Bellendena montana (Mountain Rocket) is the only species of this ancient genus (over 85M years old!). It is considered a “paleoendemic” species. This means it was formerly widespread but grows now only in a small restricted area, such as the mountains of Tasmania. The genus Bellendena belongs to the Proteaceae family, which is one of the most ancient lineages of vascular plants. Due to its uniqueness and age, studies of this family help to understand the biogeography of Southern hemisphere and the evolution of vascular plants.
Botanical description of Bellendena montana
Bellendena montana is a small erect shrub 10-60cm high. Leathery leaves are 1-4cm long, alternately arranged on a red-tinged stem. Flowers are white to pink, arranged in terminal (means “located at the top”) clusters. The stems are long and always held above the plant.
The spectacularly red fruit (flattened and hanging papery sacs) must have reminded someone of flames from a rocket, hence Bellendena’s common name. Mountain rocket is widespread above 600m in both woodlands and grasslands. It grows at the top of Mt Wellington or at Cradle Mountain range.
Chemistry and medicinal uses of Bellendena montana
Bellendena had been studied in the past by researchers at the University of Tasmania for its chemical composition. 15 different (mostly tropane type) alkaloids were isolated from the plant in the 1970’ and 1980’. Most of them were isolated for the first time and hence given names that honour the plant: bellendine, isobellendine and their various derivatives [1,2]. More recently a series of arbutin derivatives was isolated from leaves of Bellendena using hot water and high pressure.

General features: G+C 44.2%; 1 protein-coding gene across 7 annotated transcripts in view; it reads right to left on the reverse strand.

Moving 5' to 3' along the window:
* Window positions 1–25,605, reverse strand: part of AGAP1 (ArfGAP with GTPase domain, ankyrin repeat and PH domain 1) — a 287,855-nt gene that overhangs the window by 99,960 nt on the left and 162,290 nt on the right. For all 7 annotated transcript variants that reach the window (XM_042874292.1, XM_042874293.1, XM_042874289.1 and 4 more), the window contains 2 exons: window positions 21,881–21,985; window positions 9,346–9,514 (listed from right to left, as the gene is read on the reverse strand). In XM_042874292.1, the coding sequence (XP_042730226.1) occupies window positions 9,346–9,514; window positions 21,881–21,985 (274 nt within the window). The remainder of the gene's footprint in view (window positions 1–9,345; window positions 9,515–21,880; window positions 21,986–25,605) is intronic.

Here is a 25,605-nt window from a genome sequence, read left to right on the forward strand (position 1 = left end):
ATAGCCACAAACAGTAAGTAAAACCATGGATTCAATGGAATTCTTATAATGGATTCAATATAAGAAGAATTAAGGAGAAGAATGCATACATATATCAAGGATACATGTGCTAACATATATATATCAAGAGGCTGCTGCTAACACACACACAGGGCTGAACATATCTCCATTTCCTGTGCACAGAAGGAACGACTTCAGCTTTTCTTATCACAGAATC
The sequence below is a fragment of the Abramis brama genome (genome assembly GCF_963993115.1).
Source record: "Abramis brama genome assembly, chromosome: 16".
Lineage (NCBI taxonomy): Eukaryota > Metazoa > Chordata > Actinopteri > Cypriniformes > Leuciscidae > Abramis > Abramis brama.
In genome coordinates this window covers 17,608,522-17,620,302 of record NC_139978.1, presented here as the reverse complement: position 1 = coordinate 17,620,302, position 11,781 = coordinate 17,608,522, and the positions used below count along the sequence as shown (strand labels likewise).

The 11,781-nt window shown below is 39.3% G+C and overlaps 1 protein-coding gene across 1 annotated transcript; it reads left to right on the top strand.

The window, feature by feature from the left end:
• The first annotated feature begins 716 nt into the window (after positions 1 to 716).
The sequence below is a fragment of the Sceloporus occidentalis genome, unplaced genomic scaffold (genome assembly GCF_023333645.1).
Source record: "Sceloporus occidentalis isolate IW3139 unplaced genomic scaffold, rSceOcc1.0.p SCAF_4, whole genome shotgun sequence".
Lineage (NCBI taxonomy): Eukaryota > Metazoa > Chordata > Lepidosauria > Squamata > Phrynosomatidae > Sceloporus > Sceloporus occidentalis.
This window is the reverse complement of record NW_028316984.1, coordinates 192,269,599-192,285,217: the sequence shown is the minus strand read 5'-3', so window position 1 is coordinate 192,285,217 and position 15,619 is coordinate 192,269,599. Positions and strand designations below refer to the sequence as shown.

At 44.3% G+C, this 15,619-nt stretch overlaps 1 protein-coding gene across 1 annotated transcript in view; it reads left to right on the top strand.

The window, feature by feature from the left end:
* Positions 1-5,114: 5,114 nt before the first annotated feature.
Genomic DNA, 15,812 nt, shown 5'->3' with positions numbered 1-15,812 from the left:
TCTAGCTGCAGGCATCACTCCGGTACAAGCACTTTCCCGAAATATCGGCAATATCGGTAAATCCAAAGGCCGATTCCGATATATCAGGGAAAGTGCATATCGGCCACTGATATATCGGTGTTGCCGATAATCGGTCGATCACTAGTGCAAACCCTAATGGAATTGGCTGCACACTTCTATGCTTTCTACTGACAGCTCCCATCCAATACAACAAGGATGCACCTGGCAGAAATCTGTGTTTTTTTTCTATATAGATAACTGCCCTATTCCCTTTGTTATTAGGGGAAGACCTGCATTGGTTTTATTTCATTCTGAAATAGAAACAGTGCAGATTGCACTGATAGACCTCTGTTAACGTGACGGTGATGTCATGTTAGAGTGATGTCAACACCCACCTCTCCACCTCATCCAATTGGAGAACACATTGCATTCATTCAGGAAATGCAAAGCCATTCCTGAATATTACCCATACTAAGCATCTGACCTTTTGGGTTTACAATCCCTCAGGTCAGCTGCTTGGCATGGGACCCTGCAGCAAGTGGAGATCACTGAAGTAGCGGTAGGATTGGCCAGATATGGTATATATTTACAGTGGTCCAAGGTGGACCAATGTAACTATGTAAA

Arbutin derivatives are present in other members of Proteaceae family, for example Greviellea sp. , Cenarrhenes nitida  and Agastachys odorata  and others. Curiously, arbutin is largely responsible for the disinfective properties of Bearberry (Arctostaphyllos uva-ursi). Bearberry is a traditional remedy for urinary tract infections and arbutin plays a central role in the healing mechanism.
This article was co-authored by Kristen Ethell, who completed a two-week internship at Herbae Thylacini in February 2020. Kris recently completed a Bachelor of Health Science (Nutrition) and Graduate Diploma in Environmental Health Science at the University of Queensland in Brisbane. She has a keen interest in sustainable food systems and passion for organic food. She shares Kaja’s vision that learning the unique value of native plants is particularly important environmentally (less transport emissions) and culturally. She recently joined Kaja at Herbae Thylacini to extend her knowledge of natural medicine.
This article is part of the De Materia Medica Thylacini series.
 Bick, I. R. C. et al., Aust. J. Chem., 1979, 32, pp. 1827-40
 Bick, I. R. C., J. et al., Med. Plants Res., 1981, 41, pp. 379-385
 Deans, B. J. et al., J. Nat. Prod., 2018, 81, pp. 1241−1251
 Wang, H. et al., Natural Product Communications, 2008,3, pp. 57-64